Right, so we’re at film six in the Harry Potter saga. Harry Potter And The Half-Blood Prince is the penultimate book, but not the penultimate film, as The Deathly Hallows is split into two parts, in order to fit all the story elements in. Or all the dollars they can squeeze out of us. But that’s probably just the cynic in me speaking. Taking place six months after Harry’s godfather Sirius Black was unceremoniously killed off, it’s a dark time for the kids of Hogwarts. Looks like bad boy Voldermort’s gonna wreck things up something awful. But while a dark tone overtakes the series, does the film hold up against the previous films?
Sirius Black is dead. Voldermort is gaining strength. And Harry can’t get a date. All in all, things aren’t exactly great for teenager Harry Potter. But we’ve all had to deal with those awkward teenage years where the undead murderer of our parents is trying to kill us with magic. Ho-hum! But the Dark Lord and his band of Death Eaters aren’t the only threat to the kids of Hogwarts. Raging hormones are sweeping through the halls of the school like the smell of a hundred unflushed turds and nobody’s safe. Harry’s fending off love-potion wielding wenches with a pointed stick... eh, his wand. While the real object of his affection is his best friend’s sister, and she has her tongue down the throat of another guy. While making eyes at Harry. It’s all very Dawson’s Creek. Meanwhile, Harry’s come into possession of a potions book that belonged to someone known only as the Half-Blood Prince. While the book does help Harry ace his potions class, his professor is a man of a questionable history, whom Dumbledore wants Harry to get to know. There is something in Professor Slughorn’s past that links him to Voldermort. Harry must find out what that is.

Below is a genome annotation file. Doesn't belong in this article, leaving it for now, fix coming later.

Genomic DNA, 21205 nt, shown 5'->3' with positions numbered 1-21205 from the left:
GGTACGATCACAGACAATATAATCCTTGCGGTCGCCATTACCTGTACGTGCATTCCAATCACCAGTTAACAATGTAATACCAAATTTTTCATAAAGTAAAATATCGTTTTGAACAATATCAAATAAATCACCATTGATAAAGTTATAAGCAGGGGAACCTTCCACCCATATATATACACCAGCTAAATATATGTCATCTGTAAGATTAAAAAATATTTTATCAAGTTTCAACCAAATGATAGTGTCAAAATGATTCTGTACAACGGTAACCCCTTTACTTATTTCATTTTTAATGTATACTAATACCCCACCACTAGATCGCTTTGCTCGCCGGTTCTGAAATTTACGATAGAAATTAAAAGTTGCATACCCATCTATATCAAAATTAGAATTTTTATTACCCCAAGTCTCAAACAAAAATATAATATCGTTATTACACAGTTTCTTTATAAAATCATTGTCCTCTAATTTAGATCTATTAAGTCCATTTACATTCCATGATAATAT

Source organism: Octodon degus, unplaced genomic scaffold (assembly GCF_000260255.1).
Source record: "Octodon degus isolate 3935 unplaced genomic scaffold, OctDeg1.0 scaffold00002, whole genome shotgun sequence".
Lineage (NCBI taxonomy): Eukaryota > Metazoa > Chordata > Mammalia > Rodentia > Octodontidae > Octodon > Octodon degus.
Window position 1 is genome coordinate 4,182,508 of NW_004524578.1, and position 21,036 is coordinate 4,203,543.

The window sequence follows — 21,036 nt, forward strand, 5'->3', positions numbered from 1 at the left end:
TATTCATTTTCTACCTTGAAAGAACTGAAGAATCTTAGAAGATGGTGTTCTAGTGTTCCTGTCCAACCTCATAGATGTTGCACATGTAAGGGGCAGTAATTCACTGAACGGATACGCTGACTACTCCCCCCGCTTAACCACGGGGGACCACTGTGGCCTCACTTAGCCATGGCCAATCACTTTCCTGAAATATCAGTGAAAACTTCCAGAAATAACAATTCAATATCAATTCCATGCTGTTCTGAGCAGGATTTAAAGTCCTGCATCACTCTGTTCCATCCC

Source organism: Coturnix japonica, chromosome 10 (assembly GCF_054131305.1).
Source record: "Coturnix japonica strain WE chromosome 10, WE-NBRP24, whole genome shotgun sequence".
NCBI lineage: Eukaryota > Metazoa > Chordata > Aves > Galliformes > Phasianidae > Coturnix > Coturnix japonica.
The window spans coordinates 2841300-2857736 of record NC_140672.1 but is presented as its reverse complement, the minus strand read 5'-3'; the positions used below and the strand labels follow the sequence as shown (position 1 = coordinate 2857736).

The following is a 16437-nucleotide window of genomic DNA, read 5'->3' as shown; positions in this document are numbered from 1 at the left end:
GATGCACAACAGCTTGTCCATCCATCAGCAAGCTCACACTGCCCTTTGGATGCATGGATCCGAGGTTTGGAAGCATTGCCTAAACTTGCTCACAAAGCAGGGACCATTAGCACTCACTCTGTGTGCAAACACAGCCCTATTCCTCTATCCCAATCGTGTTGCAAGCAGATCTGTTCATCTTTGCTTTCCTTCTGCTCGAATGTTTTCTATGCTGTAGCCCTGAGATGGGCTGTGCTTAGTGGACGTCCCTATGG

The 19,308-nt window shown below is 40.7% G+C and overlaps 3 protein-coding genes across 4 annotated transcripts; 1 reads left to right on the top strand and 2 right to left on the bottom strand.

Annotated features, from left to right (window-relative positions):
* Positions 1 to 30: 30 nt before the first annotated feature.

I’ve never been a huge fan of the Harry Potter series. I pretty much hated the first two films, and while the subsequent three films were far better, there’s always been something a little twee about the series. Maybe it’s the names of the characters and situations, that they’re all head-slapping puns. Maybe it’s the fact that all the heroes are kids. But then, you did have characters like Sirius Black and Mad-Eye Moody who were pretty badass. Anyway, it was with a sense of relief that I was told by a Potter-fan friend of mine that this story ups the ante somewhat. But that was the book. Something was lost in the film translation. I was aware of a pretty big story element that was going to happen and was ready for some gut-wrenching emotion. But really, I was left cold.
There’s nothing inherently wrong with Harry Potter and the Half-Blood Prince, but it does have quite a few flaws that, when added up, detract from the overall experience. Primarily, there is a distinct lack of urgency in the film. Voldermort is gaining strength and his agents are attacking even the muggle world now. Yet, nobody in Hogwarts seems that worried about it. Sure, there is some talk about how the parents of the students are concerned about sending them back to school, but that’s about it. Dumbledore isn’t too concerned with Harry’s safety and stays in the background for most of two thirds of the film. It’s only in the final third of the film that he really leaps to life. And that in itself is a big problem. The majority of the film doesn’t seem to deal with any of the overall plot that runs through the entire series. I thought that Harry Potter dealt with the sole survivor of an attack by the evilest wizard in the history of magic and his attempt to defend himself and ultimately defeat the Dark Lord. What we have for the majority of the film is a series of bumbling encounters with kids driven by their discovery of hormones and the opposite sex. The whole Half-Blood Prince aspect is merely mentioned and feels like even a tertiary subplot. A more appropriate title would have been Harry Potter And The Sexual Awakening. But then that wouldn’t have gotten past the draft stage.